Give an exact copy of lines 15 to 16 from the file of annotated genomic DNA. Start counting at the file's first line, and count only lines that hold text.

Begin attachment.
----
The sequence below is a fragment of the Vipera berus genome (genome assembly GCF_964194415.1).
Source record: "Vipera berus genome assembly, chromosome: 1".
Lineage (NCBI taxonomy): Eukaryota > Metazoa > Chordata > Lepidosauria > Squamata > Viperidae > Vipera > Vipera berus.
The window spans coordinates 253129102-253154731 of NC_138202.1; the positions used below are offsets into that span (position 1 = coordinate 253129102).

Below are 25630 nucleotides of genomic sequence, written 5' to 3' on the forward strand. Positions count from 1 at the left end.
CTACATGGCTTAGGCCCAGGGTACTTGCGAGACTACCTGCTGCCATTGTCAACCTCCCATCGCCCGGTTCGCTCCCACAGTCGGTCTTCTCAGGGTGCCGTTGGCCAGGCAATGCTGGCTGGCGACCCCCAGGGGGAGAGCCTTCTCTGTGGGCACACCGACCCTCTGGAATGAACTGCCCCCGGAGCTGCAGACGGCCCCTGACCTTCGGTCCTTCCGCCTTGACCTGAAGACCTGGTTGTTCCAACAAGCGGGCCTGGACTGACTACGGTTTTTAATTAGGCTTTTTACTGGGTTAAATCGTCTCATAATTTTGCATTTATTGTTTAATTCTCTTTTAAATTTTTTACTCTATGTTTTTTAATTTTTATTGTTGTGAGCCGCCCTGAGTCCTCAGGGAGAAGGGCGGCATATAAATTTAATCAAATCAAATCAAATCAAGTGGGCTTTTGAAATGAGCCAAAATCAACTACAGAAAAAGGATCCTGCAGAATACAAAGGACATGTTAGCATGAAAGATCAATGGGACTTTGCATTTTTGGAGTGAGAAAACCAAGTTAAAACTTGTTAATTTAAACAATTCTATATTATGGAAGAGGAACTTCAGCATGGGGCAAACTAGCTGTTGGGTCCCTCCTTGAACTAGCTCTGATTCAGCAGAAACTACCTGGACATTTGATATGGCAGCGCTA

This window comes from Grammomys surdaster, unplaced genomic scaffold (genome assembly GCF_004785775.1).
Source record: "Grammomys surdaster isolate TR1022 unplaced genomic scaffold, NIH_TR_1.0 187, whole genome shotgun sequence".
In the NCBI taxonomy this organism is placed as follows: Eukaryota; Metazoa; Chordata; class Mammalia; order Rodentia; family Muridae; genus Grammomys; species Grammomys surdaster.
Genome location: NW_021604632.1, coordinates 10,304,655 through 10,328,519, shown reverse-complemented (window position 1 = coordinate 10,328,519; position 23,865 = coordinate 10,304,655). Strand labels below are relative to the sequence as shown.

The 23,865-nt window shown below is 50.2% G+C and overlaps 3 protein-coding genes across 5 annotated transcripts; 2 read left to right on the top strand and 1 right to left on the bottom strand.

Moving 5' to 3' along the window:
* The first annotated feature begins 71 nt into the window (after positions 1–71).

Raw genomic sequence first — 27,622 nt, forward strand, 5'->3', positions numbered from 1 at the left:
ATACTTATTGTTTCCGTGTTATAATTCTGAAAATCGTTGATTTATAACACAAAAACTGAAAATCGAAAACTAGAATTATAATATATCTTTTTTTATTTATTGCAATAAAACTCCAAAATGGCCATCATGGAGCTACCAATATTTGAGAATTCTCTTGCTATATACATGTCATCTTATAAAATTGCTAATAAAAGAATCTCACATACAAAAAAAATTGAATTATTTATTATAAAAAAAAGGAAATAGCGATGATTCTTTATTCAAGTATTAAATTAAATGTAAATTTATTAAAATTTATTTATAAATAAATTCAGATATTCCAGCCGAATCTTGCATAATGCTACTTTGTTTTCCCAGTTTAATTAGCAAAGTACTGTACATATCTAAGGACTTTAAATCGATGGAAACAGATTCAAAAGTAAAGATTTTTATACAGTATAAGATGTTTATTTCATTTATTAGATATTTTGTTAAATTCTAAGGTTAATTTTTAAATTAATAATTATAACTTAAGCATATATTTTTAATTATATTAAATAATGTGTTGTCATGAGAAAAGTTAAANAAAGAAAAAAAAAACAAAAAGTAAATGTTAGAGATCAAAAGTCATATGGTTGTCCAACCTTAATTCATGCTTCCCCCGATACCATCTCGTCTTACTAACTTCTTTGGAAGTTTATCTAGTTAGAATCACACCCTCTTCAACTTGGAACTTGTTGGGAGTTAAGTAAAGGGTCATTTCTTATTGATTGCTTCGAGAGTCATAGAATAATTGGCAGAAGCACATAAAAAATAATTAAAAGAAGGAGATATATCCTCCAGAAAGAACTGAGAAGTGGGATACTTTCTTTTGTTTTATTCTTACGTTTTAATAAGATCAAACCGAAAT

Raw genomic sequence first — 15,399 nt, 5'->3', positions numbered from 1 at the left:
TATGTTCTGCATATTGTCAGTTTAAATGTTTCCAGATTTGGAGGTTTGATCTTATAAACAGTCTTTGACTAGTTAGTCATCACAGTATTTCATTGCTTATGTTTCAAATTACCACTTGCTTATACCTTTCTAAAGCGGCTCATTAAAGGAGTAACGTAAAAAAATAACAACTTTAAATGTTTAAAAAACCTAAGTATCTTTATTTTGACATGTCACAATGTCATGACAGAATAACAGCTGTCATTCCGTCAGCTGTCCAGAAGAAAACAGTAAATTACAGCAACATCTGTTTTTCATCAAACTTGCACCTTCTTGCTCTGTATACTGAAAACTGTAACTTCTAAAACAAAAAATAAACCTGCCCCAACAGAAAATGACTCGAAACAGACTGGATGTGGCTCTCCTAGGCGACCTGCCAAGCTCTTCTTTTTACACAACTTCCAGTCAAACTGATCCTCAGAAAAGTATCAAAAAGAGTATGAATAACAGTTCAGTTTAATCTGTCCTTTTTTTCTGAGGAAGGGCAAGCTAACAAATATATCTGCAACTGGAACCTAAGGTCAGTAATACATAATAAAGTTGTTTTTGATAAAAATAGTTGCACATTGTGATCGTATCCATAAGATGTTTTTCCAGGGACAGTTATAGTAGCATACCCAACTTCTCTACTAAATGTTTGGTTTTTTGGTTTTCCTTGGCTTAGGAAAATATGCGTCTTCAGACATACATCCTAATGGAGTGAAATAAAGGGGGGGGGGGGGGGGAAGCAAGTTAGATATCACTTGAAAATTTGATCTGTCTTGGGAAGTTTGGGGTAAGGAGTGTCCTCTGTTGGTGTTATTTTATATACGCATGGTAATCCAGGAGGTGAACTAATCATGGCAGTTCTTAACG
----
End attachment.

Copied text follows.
ATACTTATTGTTTCCGTGTTATAATTCTGAAAATCGTTGATTTATAACACAAAAACTGAAAATCGAAAACTAGAATTATAATATATCTTTTTTTATTTATTGCAATAAAACTCCAAAATGGCCATCATGGAGCTACCAATATTTGAGAATTCTCTTGCTATATACATGTCATCTTATAAAATTGCTAATAAAAGAATCTCACATACAAAAAAAATTGAATTATTTATTATAAAAAAAAGGAAATAGCGATGATTCTTTATTCAAGTATTAAATTAAATGTAAATTTATTAAAATTTATTTATAAATAAATTCAGATATTCCAGCCGAATCTTGCATAATGCTACTTTGTTTTCCCAGTTTAATTAGCAAAGTACTGTACATATCTAAGGACTTTAAATCGATGGAAACAGATTCAAAAGTAAAGATTTTTATACAGTATAAGATGTTTATTTCATTTATTAGATATTTTGTTAAATTCTAAGGTTAATTTTTAAATTAATAATTATAACTTAAGCATATATTTTTAATTATATTAAATAATGTGTTGTCATGAGAAAAGTTAAANAAAGAAAAAAAAAACAAAAAGTAAATGTTAGAGATCAAAAGTCATATGGTTGTCCAACCTTAATTCATGCTTCCCCCGATACCATCTCGTCTTACTAACTTCTTTGGAAGTTTATCTAGTTAGAATCACACCCTCTTCAACTTGGAACTTGTTGGGAGTTAAGTAAAGGGTCATTTCTTATTGATTGCTTCGAGAGTCATAGAATAATTGGCAGAAGCACATAAAAAATAATTAAAAGAAGGAGATATATCCTCCAGAAAGAACTGAGAAGTGGGATACTTTCTTTTGTTTTATTCTTACGTTTTAATAAGATCAAACCGAAAT

Raw genomic sequence first — 15,399 nt, 5'->3', positions numbered from 1 at the left: